Jesse Lerner’s project is a book-length study of contemporary visual artists based in Mexico whose works address the country’s current plague of violence. His analysis reads Mexico’s drug wars as a mirror image of its government’s program of neo-liberalism carried to its deadly extremes. Unlike other episodes of violence on a mass scale driven by religious dogma or the promise of radical social transformation, this current plague is not rooted in any ideological program other than the savagery of a free and illicit market run amok. Lerner asks: How might art not simply depict the terrible results of pervasive violence, but critically engage this complex social phenomenon and its roots? How can art help us visualize the omnipresent systemic violence underlying social and economic relations in the neo-liberal, post-NAFTA era—violence so pervasive that it has become the new norm? What are the ethical guidelines that frame this work? His analysis is neither a historical survey of the theme of violence and Mexican art nor an encyclopedic treatment of all the relevant contemporary artists; rather, it is a close engagement with selected works in diverse media—from staged photographs and videos to painting and installation.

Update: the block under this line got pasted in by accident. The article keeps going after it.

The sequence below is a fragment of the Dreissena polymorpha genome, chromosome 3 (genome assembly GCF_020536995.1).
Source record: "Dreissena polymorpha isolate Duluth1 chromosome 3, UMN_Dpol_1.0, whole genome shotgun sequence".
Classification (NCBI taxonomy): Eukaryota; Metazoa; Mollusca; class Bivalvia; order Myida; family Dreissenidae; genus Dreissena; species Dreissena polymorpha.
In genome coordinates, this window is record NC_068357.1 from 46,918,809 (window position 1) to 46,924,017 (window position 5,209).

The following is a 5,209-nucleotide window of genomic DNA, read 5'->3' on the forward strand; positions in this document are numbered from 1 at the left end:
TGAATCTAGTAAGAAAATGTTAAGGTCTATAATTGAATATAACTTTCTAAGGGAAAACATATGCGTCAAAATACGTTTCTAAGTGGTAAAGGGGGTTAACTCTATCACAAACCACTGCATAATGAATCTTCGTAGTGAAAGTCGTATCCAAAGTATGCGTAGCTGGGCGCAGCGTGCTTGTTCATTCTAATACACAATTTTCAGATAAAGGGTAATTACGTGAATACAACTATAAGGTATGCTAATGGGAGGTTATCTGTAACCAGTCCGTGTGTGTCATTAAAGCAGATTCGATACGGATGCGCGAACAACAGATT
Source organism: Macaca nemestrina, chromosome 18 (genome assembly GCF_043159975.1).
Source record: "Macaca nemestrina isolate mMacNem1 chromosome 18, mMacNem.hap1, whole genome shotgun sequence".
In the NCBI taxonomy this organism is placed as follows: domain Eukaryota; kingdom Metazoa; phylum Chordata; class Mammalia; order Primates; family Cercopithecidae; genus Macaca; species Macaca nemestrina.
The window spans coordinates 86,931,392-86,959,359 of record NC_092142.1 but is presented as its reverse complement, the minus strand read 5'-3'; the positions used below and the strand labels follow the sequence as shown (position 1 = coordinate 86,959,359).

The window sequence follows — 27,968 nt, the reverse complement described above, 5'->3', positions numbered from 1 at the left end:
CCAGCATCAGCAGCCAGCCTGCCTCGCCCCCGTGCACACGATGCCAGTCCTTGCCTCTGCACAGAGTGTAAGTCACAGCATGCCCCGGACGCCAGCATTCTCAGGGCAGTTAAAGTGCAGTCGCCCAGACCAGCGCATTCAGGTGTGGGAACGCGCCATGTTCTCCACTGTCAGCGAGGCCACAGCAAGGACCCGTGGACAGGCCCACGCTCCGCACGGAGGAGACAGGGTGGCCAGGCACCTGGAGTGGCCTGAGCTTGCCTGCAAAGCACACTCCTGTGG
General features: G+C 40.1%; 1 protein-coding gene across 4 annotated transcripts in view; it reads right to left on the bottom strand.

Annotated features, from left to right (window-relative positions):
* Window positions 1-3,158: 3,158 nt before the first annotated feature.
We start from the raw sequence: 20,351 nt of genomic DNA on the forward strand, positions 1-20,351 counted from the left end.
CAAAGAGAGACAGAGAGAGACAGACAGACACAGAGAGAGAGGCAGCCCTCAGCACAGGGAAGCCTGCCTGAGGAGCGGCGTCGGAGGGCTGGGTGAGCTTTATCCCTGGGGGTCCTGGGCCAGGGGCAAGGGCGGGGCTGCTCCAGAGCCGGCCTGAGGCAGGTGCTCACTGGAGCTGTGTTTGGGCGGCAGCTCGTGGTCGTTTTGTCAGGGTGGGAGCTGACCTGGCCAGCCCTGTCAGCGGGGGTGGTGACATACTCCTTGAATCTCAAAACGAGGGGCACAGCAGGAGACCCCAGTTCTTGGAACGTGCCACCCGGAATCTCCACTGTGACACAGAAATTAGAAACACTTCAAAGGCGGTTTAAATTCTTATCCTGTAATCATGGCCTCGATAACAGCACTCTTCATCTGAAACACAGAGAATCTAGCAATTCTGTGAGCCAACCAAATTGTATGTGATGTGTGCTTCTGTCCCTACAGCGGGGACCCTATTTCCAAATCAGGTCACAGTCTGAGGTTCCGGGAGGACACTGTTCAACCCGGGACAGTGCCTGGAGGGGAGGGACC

Jesse Lerner is a writer, curator, professor, and filmmaker based in Los Angeles. His books include F Is for Phony: Fake Documentary and Truth’s Undoing (University of Minnesota Press, 2006), The Shock of Modernity: Crime Photography in Mexico City (Turner/INHA, 2007), and the forthcoming The Maya of Modernism (University of New Mexico Press). His recent articles include the catalogue essays “Between Proletcult and Vanguardismo” for an Agustin Jimenez exhibit at the Museo de Arte Moderno in Mexico City and “The Paradoxes of Quirigua” for a Leandro Katz exhibit at the Centro Cultural España in Buenos Aires. He has curated photography, film, and video exhibitions for the Guggenheim Museums in New York and Bilbao and for the Robert Flaherty Seminar. He is currently co-curating a survey of a century of art and social confrontation in Latin America for Mexico’s Palace of Fine Arts. His experimental documentary films have been shown at New York’s MoMA and the Sydney Biennale. He teaches Media Studies at Pitzer College in Claremont, CA.